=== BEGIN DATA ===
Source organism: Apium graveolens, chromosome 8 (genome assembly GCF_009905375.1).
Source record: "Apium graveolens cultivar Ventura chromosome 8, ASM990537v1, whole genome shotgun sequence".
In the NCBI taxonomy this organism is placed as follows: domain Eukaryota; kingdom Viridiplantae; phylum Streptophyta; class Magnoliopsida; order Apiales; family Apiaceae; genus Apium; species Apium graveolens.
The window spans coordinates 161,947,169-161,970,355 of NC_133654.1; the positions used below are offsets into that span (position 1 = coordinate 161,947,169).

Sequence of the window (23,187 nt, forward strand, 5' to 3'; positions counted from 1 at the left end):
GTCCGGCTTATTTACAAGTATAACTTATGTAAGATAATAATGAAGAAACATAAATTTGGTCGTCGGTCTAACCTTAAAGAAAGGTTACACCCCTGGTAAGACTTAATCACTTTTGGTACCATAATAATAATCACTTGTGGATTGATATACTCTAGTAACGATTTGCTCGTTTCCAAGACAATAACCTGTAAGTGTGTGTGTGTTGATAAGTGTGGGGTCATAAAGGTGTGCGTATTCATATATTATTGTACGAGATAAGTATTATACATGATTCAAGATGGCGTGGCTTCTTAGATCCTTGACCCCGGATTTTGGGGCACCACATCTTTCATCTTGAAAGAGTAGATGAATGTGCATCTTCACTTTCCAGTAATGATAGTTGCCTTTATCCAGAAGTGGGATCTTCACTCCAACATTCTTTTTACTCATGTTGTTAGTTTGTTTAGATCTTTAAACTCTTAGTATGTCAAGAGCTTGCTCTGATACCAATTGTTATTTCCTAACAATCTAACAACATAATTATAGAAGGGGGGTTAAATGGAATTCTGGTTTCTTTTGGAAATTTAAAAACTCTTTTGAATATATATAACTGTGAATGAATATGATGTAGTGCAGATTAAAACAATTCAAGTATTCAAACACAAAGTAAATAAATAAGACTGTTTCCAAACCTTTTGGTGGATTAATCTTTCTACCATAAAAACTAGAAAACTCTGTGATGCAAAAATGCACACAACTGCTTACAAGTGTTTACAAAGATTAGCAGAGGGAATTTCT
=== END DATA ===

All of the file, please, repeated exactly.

Source organism: Apium graveolens, chromosome 8 (genome assembly GCF_009905375.1).
Source record: "Apium graveolens cultivar Ventura chromosome 8, ASM990537v1, whole genome shotgun sequence".
In the NCBI taxonomy this organism is placed as follows: domain Eukaryota; kingdom Viridiplantae; phylum Streptophyta; class Magnoliopsida; order Apiales; family Apiaceae; genus Apium; species Apium graveolens.
The window spans coordinates 161,947,169-161,970,355 of NC_133654.1; the positions used below are offsets into that span (position 1 = coordinate 161,947,169).

Sequence of the window (23,187 nt, forward strand, 5' to 3'; positions counted from 1 at the left end):
GTCCGGCTTATTTACAAGTATAACTTATGTAAGATAATAATGAAGAAACATAAATTTGGTCGTCGGTCTAACCTTAAAGAAAGGTTACACCCCTGGTAAGACTTAATCACTTTTGGTACCATAATAATAATCACTTGTGGATTGATATACTCTAGTAACGATTTGCTCGTTTCCAAGACAATAACCTGTAAGTGTGTGTGTGTTGATAAGTGTGGGGTCATAAAGGTGTGCGTATTCATATATTATTGTACGAGATAAGTATTATACATGATTCAAGATGGCGTGGCTTCTTAGATCCTTGACCCCGGATTTTGGGGCACCACATCTTTCATCTTGAAAGAGTAGATGAATGTGCATCTTCACTTTCCAGTAATGATAGTTGCCTTTATCCAGAAGTGGGATCTTCACTCCAACATTCTTTTTACTCATGTTGTTAGTTTGTTTAGATCTTTAAACTCTTAGTATGTCAAGAGCTTGCTCTGATACCAATTGTTATTTCCTAACAATCTAACAACATAATTATAGAAGGGGGGTTAAATGGAATTCTGGTTTCTTTTGGAAATTTAAAAACTCTTTTGAATATATATAACTGTGAATGAATATGATGTAGTGCAGATTAAAACAATTCAAGTATTCAAACACAAAGTAAATAAATAAGACTGTTTCCAAACCTTTTGGTGGATTAATCTTTCTACCATAAAAACTAGAAAACTCTGTGATGCAAAAATGCACACAACTGCTTACAAGTGTTTACAAAGATTAGCAGAGGGAATTTCT